The Michigan Employment Relations Commission voted 2-1 Tuesday to let an administrative judge determine if GSRAs are allowed to form a union.

At its monthly meeting this morning in Detroit, MERC sought to resolve two issues regarding GSRA unionization — the employment status of GSRAs and whether to grant motions to intervene filed by The Mackinac Center Legal Foundation and Michigan Attorney General Bill Schuette.

A hearing in front of an administrative judge could happen as early as next month, according to a post on GEO’s Facebook page.

The judge’s decision will rely primarily on whether or not GSRAs are considered employees or students. If the judge rules that the research assistants are employees — overturning a 1981 MERC ruling that classifies GSRAs as students — they’d be allowed to unionize.

Graduate Employees’ Organization President Sam Montgomery said in a statement released to The Michigan Daily that the union was content with MERC’s decision.

“We’re gratified that we’re going to have the opportunity to prove that the GSRAs
are employees with the right to vote,” Montgomery said in the statement.

MERC also denied Schuette’s Nov. 29 motion to intervene to fight against unionization. A motion to intervene filed by The Mackinac Center Legal Foundation on July 28 on behalf of GSRAs opposed to unionization was also dismissed.

Stephen Raiman, founder of Students Against GSRA Unionization , said only the union and the employer are allowed to present at MERC hearings, which is why traditionally an outside party, like the attorney general, would not be allowed to intervene.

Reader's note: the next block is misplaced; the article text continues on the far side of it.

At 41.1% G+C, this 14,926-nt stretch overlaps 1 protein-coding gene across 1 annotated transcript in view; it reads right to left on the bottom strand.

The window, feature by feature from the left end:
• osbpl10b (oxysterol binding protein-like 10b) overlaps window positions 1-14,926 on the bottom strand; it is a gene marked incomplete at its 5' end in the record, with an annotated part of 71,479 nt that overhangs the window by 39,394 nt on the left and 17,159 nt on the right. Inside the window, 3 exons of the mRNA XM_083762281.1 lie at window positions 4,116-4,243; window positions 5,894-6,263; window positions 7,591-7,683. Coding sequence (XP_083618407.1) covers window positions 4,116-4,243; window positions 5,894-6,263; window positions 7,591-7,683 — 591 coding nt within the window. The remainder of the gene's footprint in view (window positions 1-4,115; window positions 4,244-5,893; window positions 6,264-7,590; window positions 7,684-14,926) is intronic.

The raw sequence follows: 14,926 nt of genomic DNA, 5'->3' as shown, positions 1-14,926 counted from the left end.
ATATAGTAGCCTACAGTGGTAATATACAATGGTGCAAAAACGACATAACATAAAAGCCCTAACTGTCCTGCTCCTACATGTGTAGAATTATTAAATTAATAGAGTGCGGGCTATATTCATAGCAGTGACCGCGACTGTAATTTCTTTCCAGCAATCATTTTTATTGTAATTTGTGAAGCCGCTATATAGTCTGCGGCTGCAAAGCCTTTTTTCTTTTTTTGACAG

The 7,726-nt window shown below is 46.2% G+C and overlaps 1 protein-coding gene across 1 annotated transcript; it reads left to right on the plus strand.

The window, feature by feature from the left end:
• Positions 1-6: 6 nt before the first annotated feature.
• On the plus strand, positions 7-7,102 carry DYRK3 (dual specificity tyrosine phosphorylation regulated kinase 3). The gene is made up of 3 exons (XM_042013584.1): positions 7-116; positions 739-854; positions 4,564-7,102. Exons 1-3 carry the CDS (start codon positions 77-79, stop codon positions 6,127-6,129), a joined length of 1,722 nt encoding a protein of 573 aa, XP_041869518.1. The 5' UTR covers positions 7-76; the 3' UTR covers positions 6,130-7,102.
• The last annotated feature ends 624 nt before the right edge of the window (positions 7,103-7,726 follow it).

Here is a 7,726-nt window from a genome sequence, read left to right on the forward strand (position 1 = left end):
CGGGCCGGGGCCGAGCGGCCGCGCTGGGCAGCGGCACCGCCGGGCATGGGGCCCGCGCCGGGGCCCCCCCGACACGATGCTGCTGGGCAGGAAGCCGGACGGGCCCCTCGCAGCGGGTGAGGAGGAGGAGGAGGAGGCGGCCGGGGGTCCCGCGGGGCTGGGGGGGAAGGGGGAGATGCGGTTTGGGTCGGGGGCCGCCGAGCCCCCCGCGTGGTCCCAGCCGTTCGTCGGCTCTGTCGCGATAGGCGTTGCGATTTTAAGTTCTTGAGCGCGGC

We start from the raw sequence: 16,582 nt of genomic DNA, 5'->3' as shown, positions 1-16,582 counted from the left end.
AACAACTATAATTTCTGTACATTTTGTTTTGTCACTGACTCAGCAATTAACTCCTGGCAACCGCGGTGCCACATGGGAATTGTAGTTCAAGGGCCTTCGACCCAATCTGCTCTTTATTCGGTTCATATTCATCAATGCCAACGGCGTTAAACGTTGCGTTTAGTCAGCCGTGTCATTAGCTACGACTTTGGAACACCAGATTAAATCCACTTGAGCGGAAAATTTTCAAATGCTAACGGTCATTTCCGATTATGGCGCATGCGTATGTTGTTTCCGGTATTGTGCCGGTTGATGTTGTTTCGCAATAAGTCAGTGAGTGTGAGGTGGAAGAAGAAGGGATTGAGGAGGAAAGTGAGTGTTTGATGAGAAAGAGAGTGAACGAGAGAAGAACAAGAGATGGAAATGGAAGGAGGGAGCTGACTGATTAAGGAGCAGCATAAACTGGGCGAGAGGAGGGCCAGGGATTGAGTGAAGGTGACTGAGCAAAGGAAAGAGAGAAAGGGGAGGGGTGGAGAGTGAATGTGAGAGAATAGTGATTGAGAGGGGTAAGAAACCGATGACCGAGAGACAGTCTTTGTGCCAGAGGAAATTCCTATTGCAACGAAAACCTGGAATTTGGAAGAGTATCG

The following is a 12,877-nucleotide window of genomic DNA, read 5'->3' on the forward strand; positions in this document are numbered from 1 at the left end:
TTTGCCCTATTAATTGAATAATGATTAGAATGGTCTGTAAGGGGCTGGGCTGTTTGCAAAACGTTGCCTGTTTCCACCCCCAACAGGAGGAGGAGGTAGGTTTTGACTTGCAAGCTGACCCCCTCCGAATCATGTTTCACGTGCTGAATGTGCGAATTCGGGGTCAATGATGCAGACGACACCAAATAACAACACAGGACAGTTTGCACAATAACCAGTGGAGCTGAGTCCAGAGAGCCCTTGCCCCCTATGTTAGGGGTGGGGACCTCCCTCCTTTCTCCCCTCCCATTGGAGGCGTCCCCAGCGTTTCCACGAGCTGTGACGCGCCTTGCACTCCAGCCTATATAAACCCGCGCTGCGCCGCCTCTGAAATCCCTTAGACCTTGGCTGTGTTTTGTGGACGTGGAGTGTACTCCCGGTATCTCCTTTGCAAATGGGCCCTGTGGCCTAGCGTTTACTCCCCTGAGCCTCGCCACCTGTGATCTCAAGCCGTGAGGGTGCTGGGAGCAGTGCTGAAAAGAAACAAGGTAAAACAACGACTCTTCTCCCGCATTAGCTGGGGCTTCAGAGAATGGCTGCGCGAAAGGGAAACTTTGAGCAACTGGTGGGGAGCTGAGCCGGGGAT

Raiman said the exclusion of the motions was unfair because there was nobody at the meeting to advocate on behalf of the parties that oppose unionization since the University and GEO agree that GSRAs should be classified as employees

“GEO and the Board of Regents have successfully argued their case before MERC. with nobody else able to speak in the court and we find that to be unfair and we find this to be a violation of our rights to due process,” Raiman said.

The University’s Board of Regents voted 6-2 on May 19 to support the classification of GSRAs as employees — making it the University’s official position to support categorizing GSRAs as employees.

Still, at the meeting in May, University President Mary Sue Coleman disagreed with the board and expressed her apprehension about granting GSRAs the right to unionize, saying that research assistants are students and not employees.

“A student’s performance as a research assistant is really indistinguishable from his or her progress as a graduate student,” Coleman said in her remarks at the meeting.

This is a developing story. Check for updates

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